CHENNAI: Thank you for the opportunity to open this panel today on the issue of gender equality within the workplace.
In the next few minutes, I’d like to provide some of my observations related to women’s economic participation, and mention a few ways in which my organization – the United States Department of State – has sought to increase women’s participation and overall diversity within the workplace.
Over the last few years, there has been a body of research showing clear findings about why greater participation of women in the economy, and through all levels of business is so important.
I’d like to highlight a few of these points:
First, on entrepreneurship, women business owners will be key contributors in the upcoming decade for global economic growth.
Taking the U.S. as an example: today, women comprise half the workforce in my country and own close to 8 million businesses, accounting for $1.2 trillion of our gross domestic product.
And much of the future job growth in the United States will be created largely by women-owned small businesses. By 2018, U.S. women entrepreneurs are expected to create between 5 to 5.5 million new jobs in the U.S.
Secondly, business research shows that companies with greater diversity do better on their bottom lines – such as a correlation between the number of women on boards and higher corporate profits.
One analysis found that companies with more women board directors outperform those with the least by 66 percent in terms of return on invested capital, by 53 percent in terms of return on equity, and 42 percent in terms of return on sales. Wow!
Thirdly, other reports estimate women control around $15 trillion worldwide and by 2028, will account for about two-thirds of consumer spending.
We have important voices as consumers as well – so it makes sense that women are heavily involved in shaping products to this market.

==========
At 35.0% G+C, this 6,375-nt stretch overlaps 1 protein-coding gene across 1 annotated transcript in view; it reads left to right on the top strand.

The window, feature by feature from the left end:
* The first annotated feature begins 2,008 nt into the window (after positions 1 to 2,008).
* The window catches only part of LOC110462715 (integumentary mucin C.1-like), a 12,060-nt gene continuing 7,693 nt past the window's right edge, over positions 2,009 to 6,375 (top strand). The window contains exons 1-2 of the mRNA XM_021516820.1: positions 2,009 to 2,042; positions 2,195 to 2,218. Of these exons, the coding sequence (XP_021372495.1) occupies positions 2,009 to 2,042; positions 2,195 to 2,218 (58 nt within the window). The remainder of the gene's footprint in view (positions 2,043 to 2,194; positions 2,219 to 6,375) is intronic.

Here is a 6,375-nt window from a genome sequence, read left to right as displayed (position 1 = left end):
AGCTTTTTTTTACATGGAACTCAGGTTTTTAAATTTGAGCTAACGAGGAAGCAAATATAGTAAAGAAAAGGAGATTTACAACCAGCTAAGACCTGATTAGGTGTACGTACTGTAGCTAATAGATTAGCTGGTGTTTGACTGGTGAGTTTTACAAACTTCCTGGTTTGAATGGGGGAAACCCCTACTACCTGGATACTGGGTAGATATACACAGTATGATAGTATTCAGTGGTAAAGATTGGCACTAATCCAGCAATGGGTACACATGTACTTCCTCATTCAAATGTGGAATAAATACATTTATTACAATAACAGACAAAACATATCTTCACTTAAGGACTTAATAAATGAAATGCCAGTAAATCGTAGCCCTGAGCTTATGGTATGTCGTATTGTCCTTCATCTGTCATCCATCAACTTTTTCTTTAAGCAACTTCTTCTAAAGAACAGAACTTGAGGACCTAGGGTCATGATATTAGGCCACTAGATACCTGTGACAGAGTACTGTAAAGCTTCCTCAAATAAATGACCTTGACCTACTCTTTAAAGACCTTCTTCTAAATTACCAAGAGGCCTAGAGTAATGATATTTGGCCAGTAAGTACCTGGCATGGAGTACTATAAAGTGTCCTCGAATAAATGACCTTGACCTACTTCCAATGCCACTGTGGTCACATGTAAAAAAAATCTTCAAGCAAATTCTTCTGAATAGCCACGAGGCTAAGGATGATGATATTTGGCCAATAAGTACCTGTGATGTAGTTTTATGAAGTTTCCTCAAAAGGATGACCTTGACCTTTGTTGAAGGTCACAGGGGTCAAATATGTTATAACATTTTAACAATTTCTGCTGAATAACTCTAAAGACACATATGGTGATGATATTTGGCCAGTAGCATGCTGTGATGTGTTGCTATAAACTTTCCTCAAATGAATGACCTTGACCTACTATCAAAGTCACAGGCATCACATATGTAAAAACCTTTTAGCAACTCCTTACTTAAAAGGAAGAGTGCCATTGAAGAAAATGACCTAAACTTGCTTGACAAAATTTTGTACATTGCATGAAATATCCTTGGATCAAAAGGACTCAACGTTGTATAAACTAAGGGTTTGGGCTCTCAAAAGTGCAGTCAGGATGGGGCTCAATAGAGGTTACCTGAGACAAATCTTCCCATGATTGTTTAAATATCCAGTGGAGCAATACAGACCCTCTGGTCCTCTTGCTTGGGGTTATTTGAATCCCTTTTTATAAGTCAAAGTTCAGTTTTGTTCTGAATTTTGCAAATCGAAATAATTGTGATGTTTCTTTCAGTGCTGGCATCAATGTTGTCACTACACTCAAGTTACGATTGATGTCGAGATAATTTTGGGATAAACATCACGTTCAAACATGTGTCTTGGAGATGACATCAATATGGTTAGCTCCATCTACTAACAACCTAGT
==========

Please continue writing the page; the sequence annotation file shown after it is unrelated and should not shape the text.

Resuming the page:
Simply put, increasing the participation of women in the workplace and investing in their professional growth for success makes smart economic sense.
Report after report also show the linkages between women’s engagement in the economy, politics, and society of a country and that country’s improvements across a range of social indicators.
The World Economic Forum Gender Gap report shows that in countries where the gender gap is closer to narrowing the disparities between women and men, those countries are more economically competitive and prosperous.
And such countries are more stable and better environments for business investment, trade and growth.
It is probably no surprise to any of us that empirical research is showing that creating a gender-inclusive work environment yields concrete positive results.
What is surprising to me is that we need such research to prove what seems self-evident:
that is, if you systematically eliminate half of an available pool of contributors to business, government and broader society, you will also lose half of the potential.
And that half could include the next Bill Gates or Albert Einstein, not to mention a Kiran Mazumdar Shah or Marie Curie– if given the same opportunities at education, advancement, nurturing, mentoring and access to opportunities.
So, the question is how we focus our efforts together to share experiences and best practices to address issues that affect all of us – and our societies?
As a public sector employee, I can tell you our bottom line is not all that different from the private sector’s. And that we also need to achieve gender parity in the workplace.